A Moment of Color

Colors

Its 2017 and everyone wants to be angry.

Society is in a strange place – reaction heavy – with little room for thought and reflection. The irony of all of this insanity is the answers to our issues are almost always in the middle, but wedged between two extremes and difficult to see. And even if they were visible, most would ignore them anyway.

Whether it be race, religion, politics, or something as simple as a point of view said in passing, the world is becoming black and white. The gray area has all but deteriorated.

It makes me think a lot. It makes me wonder. It makes me wish.

And if I could wish, I would ask for something that would unite us. Something that would make us see how short our lives are and how precious time is. And how wonderful would it be if these things were good enough.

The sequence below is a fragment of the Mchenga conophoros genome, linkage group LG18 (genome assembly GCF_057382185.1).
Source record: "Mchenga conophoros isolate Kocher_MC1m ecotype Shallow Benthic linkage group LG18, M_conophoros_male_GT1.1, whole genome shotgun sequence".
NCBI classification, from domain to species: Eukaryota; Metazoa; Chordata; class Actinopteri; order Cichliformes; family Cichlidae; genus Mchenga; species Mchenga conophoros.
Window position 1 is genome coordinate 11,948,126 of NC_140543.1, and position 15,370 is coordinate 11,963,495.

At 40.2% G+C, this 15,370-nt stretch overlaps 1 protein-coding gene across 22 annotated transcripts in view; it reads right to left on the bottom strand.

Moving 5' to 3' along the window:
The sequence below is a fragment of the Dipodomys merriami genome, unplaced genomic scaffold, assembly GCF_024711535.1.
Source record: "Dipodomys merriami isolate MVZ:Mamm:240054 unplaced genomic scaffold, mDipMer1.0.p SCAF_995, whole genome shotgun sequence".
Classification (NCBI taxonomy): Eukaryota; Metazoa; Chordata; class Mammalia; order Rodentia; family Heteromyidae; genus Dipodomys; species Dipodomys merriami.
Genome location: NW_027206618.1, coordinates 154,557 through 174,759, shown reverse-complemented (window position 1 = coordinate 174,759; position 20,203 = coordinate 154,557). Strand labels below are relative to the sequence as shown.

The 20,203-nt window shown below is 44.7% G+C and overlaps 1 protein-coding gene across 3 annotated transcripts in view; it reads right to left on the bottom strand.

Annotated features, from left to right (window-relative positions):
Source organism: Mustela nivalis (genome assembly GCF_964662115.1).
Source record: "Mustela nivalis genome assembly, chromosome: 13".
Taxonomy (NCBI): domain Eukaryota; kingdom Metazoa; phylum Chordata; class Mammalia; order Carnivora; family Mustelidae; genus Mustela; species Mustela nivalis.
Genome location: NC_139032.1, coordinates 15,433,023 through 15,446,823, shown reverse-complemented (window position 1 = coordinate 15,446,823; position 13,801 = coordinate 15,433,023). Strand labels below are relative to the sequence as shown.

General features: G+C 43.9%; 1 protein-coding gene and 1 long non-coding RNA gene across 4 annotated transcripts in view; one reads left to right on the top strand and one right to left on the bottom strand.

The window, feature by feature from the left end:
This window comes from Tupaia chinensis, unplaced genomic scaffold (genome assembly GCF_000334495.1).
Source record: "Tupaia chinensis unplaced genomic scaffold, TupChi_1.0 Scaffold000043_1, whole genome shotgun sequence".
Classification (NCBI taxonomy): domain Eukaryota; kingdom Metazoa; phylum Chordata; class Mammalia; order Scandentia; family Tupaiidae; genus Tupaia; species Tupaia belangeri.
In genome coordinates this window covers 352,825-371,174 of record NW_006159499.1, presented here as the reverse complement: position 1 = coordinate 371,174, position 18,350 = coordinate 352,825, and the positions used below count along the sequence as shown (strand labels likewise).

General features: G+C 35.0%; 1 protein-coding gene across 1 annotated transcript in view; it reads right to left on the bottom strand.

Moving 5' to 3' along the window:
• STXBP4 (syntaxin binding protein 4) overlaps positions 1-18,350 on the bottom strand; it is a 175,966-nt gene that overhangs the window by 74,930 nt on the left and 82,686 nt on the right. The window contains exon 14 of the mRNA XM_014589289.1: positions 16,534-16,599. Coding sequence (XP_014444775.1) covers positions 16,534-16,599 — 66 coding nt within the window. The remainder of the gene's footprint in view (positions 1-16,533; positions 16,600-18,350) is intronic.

They don’t seem to be.

The shameful part of all of it is how easy harmony can actually be. All you need is a catalyst. Something that whittles away the complexities of the human condition until the heart and soul are exposed and joy is allowed to breathe again.

Could the bow and arrow be that catalyst?

Possibly. Nothing is incorrect in the land of metaphoric hypotheticals. Allow me to explain, as I would love to live in such a reality.

I’ve seen the simple bow do wonderful things to people. I’ve seen it make them laugh in the face of loss. I’ve seen it bring emotion to the stoic. I’ve seen it give confidence when there was very little present. I’ve seen it give faith to those who have very little. I’ve seen it give direction to the lost.